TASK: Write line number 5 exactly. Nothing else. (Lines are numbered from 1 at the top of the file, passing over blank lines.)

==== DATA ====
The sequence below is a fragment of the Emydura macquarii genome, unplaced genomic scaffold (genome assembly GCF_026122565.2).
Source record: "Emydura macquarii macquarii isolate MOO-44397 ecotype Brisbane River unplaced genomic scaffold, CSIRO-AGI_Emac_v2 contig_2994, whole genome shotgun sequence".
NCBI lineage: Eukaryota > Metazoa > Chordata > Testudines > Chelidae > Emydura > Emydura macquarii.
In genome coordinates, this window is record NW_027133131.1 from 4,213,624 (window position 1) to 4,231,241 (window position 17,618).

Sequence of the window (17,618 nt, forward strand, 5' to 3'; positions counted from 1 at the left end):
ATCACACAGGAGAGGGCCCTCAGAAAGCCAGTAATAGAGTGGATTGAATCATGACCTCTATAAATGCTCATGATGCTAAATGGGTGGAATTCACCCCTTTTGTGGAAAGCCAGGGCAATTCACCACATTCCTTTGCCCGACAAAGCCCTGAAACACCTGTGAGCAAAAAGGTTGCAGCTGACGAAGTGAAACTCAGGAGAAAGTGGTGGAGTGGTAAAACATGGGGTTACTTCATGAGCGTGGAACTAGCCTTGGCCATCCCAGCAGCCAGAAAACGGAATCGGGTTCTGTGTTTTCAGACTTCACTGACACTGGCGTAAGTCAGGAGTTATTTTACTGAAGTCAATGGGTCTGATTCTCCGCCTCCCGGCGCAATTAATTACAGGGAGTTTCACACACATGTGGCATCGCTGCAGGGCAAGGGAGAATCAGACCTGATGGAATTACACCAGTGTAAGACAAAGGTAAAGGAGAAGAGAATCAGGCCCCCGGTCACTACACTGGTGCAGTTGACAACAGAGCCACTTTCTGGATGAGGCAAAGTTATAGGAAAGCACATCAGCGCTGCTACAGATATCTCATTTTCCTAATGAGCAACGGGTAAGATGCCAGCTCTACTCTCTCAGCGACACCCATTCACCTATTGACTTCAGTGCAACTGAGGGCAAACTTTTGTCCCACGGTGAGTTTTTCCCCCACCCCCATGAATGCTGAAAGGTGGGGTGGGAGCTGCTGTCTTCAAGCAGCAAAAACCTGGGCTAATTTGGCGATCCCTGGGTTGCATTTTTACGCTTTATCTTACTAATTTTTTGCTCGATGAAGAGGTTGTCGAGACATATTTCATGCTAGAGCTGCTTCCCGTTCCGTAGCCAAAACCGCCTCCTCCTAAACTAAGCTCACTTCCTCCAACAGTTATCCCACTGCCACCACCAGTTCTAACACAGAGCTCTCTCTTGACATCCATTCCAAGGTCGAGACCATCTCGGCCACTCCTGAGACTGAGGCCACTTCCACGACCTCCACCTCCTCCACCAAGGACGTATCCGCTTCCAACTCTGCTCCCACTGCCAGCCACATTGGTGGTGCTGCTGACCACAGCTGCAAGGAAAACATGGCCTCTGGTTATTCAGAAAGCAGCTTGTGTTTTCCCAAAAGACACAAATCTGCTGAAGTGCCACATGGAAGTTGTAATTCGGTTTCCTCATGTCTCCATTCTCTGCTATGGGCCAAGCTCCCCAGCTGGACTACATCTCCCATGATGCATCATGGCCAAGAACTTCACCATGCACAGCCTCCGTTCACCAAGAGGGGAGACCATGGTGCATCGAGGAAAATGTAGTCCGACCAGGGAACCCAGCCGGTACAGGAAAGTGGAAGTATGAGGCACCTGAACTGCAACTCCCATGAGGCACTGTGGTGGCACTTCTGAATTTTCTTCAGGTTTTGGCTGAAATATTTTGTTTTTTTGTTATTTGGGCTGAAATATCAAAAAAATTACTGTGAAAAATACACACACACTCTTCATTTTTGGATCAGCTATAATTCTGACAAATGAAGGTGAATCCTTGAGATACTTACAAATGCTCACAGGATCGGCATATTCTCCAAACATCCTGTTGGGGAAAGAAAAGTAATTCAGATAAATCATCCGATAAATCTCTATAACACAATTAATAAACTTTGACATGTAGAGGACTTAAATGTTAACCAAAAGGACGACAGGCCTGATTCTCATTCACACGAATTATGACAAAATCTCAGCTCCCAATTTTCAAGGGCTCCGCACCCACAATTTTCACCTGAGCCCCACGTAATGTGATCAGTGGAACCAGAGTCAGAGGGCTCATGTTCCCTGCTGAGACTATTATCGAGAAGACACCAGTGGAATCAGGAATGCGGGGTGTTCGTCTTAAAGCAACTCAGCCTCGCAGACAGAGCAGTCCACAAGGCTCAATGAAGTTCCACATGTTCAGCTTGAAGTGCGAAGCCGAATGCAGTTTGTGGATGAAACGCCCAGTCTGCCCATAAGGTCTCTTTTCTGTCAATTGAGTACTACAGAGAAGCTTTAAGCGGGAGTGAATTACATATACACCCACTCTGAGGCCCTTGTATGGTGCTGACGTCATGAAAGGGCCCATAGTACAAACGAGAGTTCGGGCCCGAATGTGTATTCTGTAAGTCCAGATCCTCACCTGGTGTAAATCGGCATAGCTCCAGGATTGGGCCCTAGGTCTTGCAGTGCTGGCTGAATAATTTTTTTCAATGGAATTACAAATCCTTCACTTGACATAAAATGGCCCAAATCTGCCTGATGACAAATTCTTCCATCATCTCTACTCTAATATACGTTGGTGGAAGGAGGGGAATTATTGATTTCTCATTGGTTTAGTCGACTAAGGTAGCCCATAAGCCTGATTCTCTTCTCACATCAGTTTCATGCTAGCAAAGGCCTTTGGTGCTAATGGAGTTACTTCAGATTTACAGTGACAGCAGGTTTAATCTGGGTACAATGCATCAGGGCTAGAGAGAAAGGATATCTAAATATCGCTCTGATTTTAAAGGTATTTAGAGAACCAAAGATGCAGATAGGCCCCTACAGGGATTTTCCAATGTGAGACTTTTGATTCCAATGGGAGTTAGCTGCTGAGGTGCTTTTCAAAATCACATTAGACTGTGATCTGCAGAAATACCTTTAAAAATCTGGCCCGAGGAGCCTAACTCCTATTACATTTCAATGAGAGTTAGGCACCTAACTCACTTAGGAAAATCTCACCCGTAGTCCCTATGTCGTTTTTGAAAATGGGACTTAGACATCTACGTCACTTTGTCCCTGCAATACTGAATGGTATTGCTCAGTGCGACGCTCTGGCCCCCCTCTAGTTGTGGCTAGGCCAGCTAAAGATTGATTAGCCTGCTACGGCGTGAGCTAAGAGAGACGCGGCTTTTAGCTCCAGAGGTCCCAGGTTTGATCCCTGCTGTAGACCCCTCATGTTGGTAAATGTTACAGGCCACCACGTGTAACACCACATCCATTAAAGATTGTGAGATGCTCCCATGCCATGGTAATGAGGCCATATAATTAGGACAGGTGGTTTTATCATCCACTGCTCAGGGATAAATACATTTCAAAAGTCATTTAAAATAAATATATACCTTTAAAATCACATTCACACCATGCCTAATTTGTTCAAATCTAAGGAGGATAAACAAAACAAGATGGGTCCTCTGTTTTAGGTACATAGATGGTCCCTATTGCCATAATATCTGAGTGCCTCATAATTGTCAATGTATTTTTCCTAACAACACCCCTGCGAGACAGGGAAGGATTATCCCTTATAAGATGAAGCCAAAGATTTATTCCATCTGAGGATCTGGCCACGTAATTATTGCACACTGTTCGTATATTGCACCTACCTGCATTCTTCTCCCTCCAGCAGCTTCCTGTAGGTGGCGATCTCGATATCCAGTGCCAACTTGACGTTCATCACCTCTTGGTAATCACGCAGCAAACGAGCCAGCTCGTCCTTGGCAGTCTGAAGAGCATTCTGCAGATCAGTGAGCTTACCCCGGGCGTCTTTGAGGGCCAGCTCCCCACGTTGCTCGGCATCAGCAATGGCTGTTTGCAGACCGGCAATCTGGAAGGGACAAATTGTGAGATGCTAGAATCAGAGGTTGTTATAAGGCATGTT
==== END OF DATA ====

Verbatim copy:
Sequence of the window (17,618 nt, forward strand, 5' to 3'; positions counted from 1 at the left end):